Over coming months, the transition away from LIBOR to RFRs will need to accelerate with further adoption of ISDA fallback provisions so that the industry is ready for the cessation of LIBOR by the end of 2021. Globally, regulators are coordinating and monitoring progress closely, and taking action as required to ensure that risks are appropriately managed.

Australia has adopted a multiple-rate approach for domestic reference rates

The bank bill swap rate (BBSW) is the main domestic credit-based benchmark, and remains robust. This is because, unlike LIBOR, there are enough transactions in the local bank bill market. Australia has an active bank bill market as the 4 major banks issue and hold bills as a source of funding and to manage their liquidity, and a wide range of wholesale investors purchase bills. Moreover, the methodology underlying the benchmark calculation has been strengthened in recent years. BBSW, unlike LIBOR, will not end and market participants will be able to choose to base contracts on BBSW or the cash rate (Australia's RFR). However, there is little issuance of one-month bank bills. At this tenor BBSW largely represents the repurchase by banks of their bills that have one month to maturity. Given this tenor is less liquid, users of one-month BBSW should consider using alternative benchmarks.

While BBSW remains a robust benchmark it was included in ISDA's Fallbacks Protocol for derivatives contracts as a matter of prudent risk management. Fallbacks provide an important contingency for financial contracts based on any reference rate. The fallback rate for BBSW is the overnight cash rate plus a spread based on the historical difference between BBSW and the cash rate. In the future, the Reserve Bank will be requiring contracts that reference BBSW to include robust fallback provisions in order to be eligible collateral in its open market operations. The implementation of this requirement is being determined with input from industry.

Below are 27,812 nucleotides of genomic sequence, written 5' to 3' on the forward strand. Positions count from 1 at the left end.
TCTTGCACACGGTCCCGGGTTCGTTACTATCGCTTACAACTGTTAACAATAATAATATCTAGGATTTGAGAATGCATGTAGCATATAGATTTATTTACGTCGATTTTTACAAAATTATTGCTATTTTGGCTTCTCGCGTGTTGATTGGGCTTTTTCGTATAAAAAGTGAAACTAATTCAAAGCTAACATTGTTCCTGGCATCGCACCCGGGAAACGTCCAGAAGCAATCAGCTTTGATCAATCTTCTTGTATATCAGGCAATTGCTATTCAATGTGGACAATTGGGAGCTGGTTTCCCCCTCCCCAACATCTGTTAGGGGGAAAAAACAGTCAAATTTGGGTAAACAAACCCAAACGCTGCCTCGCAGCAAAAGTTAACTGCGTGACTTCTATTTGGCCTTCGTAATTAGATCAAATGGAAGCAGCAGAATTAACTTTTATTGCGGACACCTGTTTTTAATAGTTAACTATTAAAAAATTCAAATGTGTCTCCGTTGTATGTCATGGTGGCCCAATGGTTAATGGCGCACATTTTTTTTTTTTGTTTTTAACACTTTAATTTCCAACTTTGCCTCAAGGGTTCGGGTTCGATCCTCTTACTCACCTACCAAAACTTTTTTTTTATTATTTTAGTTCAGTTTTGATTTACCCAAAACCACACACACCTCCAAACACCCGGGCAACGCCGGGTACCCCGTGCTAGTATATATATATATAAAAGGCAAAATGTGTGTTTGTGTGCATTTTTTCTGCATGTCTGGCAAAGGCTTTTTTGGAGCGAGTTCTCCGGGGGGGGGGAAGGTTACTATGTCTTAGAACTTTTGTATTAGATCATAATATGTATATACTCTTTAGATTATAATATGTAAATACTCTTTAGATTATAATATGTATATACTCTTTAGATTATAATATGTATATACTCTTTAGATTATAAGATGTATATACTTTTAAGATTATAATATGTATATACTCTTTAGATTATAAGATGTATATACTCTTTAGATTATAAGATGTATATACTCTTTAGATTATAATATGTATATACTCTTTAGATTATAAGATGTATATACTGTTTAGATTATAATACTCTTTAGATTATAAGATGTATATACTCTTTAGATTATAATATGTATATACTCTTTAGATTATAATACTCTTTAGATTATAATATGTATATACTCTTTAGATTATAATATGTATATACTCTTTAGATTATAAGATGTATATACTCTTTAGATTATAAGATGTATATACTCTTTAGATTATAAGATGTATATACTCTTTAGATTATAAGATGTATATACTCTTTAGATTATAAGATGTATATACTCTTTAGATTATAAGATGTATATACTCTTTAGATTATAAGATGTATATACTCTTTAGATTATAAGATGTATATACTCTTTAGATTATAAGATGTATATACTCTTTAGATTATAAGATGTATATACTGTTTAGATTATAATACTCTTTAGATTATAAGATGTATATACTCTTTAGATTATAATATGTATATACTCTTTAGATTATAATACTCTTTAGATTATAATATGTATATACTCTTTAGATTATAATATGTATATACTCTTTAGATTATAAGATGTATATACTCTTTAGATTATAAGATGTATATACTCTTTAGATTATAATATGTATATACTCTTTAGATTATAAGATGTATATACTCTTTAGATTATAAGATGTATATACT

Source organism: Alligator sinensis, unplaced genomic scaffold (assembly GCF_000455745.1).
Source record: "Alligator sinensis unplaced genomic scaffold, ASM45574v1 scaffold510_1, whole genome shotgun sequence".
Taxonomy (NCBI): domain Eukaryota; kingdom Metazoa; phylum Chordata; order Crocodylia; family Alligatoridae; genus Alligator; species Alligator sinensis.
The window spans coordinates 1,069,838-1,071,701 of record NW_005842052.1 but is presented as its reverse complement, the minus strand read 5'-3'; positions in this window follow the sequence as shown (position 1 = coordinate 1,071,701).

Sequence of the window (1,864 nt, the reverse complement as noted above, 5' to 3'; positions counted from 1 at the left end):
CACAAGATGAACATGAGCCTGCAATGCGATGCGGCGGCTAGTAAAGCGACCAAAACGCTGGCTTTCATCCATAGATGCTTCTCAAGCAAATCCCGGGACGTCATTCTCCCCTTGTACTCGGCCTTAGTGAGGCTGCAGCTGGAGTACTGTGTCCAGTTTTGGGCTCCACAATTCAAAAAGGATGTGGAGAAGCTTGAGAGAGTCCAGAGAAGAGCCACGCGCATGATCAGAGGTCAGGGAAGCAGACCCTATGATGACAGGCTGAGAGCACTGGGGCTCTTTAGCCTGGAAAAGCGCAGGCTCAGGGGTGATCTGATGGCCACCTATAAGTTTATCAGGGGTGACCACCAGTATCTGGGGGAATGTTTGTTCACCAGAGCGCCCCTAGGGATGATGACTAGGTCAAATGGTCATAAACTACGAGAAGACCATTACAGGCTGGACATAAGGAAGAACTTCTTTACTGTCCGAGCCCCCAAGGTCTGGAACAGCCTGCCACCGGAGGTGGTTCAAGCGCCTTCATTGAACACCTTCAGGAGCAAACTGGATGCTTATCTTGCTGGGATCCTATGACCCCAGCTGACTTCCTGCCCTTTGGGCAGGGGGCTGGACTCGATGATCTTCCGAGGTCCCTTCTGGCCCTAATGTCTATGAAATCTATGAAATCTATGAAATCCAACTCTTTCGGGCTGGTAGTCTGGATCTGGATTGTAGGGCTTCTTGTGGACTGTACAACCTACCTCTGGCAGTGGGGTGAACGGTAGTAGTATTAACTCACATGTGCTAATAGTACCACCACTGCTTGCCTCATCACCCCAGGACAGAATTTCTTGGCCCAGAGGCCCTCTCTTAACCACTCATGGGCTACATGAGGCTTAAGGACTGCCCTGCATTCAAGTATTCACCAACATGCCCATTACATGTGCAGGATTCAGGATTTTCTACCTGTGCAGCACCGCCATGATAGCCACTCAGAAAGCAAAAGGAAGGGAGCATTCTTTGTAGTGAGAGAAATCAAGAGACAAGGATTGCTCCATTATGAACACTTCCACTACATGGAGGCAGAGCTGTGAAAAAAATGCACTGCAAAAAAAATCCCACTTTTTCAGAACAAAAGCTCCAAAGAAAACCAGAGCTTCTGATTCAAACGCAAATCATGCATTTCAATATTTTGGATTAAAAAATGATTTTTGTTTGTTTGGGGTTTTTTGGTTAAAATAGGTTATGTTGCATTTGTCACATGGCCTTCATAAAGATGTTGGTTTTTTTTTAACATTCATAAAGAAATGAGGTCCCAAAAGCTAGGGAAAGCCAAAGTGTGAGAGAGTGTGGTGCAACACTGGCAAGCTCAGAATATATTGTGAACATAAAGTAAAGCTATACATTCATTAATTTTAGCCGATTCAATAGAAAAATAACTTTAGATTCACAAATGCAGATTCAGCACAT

Notwithstanding the robustness of BBSW, LIBOR transition is nonetheless a key priority in Australia. LIBOR contracts are still a substantial component of banks' and other firms' exposures in Australia due to the international nature of their activities. At the end of 2020, the aggregate notional LIBOR exposures of major Australian financial institutions was around $8 trillion. Progress is being made, however, with LIBOR exposures declining overall for the key Australian financial institutions over the course of 2020. But exposures still rose at some individual institutions.

Given these sizeable exposures, financial regulators strongly encourage and support the transition away from LIBOR.[12] The Australian Prudential Regulation Authority and ASIC are monitoring progress on LIBOR transition by the entities they regulate, and working with institutions as required to ensure adequate progress in transition and, in particular, that they meet the LIBOR deadlines. ASIC and the Reserve Bank have strongly advised Australian institutions to adhere to the ISDA Fallbacks Protocol, and expect institutions to work towards meeting the timeline for LIBOR transition readiness set out in the global transition roadmap and ceasing the use of LIBOR in new contracts beyond the end of 2021.[13] In the remaining months of this year, firms should work intensively on ensuring a smooth transition away from LIBOR by the end of 2021.[14]